We also know, from the NRMA doing crash tests with dogs and harnesses that basically a harness is not going to keep your dog safe but it COULD prevent your dog from becoming a flying missile. Way back in 2013, the NRMA tested 25 harnesses with weighted crash test dog dummies and that "all but two failed to restrain the ‘dummy’, due to the use of weak plastic buckles similar to those used on most backpacks" Also, "in a survey of 450 NSW dog owners, over 40 per cent admitted to the insurer that they don’t restrain their dog when it’s travelling in the car. Dog owners are simply placing them on the front or back seat (70 per cent), in the back luggage area (15 per cent) or alarmingly on their lap (4 per cent)"
I saw a video while researching this subject which suggested that if you have a small dog, zip it into a soft crate and place it in the well of the back seat passenger area. I thought this was a good idea. They suggested not to use a seatbelt with a soft crate unless recommended by the manufacturer as the seatbelt can crush the crate.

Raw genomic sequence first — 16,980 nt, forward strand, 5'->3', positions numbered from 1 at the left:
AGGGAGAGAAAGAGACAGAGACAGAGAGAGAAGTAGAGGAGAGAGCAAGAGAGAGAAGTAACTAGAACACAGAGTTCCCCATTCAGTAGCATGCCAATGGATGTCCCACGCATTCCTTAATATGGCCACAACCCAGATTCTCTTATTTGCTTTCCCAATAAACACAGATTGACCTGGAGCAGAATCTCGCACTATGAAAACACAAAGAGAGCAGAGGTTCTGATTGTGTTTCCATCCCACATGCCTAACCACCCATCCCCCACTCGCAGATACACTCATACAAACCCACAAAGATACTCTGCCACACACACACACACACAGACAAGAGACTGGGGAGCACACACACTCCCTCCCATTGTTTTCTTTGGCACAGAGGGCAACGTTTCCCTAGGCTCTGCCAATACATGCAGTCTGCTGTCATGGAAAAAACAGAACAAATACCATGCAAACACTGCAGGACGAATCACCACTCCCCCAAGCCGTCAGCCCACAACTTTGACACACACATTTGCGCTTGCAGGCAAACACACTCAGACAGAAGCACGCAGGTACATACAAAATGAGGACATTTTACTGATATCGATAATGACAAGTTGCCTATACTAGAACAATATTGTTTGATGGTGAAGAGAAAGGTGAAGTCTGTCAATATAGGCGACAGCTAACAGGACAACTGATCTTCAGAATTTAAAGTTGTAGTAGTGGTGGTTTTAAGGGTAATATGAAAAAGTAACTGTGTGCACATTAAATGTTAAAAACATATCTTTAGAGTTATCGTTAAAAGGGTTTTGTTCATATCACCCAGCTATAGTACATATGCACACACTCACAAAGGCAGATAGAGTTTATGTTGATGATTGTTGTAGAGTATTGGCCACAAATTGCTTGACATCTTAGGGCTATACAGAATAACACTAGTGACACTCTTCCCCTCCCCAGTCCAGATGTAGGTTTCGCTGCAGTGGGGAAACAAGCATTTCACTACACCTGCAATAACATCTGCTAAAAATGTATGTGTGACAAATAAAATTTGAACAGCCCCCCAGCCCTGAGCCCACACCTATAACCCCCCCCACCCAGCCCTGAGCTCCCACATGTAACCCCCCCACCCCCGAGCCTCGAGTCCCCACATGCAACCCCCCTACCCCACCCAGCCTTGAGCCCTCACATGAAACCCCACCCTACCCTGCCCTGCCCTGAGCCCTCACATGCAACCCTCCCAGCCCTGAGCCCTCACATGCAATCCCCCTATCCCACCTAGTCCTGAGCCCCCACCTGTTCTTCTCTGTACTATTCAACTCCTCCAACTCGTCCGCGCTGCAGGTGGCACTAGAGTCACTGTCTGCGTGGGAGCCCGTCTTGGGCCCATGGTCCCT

If your dog is larger, placing them in the rear of your car if you have a station wagon etc (and a cargo barrier) without restraining them - at least stops them from becoming a flying missile around the car in the event of an accident. Even better, have crates made up and fixed to the rear of your car. These Variocages seem like they are pretty safe and are available in Australia. Here are some crash test videos done at the Center for Pet Safety Then there is the harness/seatbelt situation. This set up, will generally stop the dog from becoming a missile but is not designed to keep the dog safe. Do not attach a seatbelt tether to your dogs collar for obvious reasons so make sure that it is attached to a harness.